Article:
Excerpt: Ku-Klux, by Elaine Frantz Parsons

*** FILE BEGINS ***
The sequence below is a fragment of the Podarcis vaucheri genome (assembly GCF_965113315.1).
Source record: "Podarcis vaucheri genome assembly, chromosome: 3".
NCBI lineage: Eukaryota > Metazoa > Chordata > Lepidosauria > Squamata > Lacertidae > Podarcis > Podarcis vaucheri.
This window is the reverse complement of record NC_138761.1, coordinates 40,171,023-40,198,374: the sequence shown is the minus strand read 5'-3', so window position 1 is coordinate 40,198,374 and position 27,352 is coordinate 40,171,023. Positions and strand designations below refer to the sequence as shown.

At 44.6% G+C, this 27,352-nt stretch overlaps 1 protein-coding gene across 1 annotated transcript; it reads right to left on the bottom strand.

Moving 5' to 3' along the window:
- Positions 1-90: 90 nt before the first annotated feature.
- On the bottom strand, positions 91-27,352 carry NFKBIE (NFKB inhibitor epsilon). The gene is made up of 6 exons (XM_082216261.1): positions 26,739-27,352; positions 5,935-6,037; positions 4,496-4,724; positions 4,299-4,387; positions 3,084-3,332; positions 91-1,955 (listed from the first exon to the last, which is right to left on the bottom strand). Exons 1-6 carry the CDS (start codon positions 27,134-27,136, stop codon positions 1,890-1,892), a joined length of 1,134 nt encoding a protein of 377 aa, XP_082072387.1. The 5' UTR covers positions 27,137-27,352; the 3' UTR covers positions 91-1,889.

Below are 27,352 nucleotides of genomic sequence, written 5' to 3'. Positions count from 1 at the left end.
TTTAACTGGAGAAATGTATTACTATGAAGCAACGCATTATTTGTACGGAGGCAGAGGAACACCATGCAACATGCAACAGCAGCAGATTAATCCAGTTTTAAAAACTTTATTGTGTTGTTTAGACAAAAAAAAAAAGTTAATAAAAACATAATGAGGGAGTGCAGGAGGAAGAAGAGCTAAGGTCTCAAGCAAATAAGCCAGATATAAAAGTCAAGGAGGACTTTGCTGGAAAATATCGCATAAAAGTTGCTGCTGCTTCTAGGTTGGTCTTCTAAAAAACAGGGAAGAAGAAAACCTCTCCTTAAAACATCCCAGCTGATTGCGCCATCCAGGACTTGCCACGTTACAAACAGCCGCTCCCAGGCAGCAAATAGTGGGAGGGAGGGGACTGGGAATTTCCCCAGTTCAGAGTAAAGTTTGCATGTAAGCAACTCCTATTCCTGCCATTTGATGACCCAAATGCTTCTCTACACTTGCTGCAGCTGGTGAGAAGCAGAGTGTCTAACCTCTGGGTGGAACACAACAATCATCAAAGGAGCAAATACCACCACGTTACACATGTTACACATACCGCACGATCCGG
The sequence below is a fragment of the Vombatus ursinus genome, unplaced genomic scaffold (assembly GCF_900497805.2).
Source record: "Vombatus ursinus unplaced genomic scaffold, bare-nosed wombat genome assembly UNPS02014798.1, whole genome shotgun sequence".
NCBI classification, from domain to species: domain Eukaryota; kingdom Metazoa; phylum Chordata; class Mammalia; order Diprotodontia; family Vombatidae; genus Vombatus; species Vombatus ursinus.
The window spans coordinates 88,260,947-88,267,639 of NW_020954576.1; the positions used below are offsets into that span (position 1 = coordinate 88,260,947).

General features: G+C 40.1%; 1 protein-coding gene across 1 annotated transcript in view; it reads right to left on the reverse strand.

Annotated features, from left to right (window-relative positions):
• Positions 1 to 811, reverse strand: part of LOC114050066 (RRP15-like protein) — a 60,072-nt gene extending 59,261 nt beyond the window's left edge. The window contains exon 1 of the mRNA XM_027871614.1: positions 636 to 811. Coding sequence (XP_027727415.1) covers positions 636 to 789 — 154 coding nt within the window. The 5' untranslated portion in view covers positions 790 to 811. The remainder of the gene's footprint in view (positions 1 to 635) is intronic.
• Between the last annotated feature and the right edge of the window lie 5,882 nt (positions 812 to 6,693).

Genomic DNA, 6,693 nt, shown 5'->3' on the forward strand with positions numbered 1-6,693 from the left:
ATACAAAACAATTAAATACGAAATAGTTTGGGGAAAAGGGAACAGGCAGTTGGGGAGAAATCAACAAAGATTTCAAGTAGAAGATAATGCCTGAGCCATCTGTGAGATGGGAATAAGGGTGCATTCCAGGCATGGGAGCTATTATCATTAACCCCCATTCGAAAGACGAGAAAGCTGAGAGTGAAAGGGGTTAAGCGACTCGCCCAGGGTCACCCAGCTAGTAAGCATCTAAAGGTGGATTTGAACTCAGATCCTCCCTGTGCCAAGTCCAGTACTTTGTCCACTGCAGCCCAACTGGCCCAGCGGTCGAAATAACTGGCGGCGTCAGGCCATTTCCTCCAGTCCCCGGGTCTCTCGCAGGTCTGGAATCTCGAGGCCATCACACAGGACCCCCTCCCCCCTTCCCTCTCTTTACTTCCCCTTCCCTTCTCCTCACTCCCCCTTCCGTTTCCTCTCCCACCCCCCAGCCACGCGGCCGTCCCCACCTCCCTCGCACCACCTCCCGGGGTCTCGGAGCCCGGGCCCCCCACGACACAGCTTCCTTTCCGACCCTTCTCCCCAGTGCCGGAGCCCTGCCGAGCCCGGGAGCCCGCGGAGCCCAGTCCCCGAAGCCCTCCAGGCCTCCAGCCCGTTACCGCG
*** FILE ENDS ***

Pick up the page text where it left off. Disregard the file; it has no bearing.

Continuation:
The Ku-Klux began as a name. It was chosen by a group of young former Confederates in Pulaski, Tennessee, in May or June 1866. Pulaski, the seat of Giles County, is seventy-four miles south of Nashville, connected to the city by the Nashville and Decatur Railroad. The war’s shadow fell heavily on the nation, but Pulaski bore a disproportionate share of suffering. While it was never itself a battlefield, Federal troops had occupied it, and it was in close proximity to some of the war’s most deadly fighting. Union troops camped in Pulaski in the days before the bloody Battle of Nashville, and were a frequent presence throughout the war. These strains may have contributed to the area’s fraught postwar atmosphere. Continue Reading Excerpt: Ku-Klux, by Elaine Frantz Parsons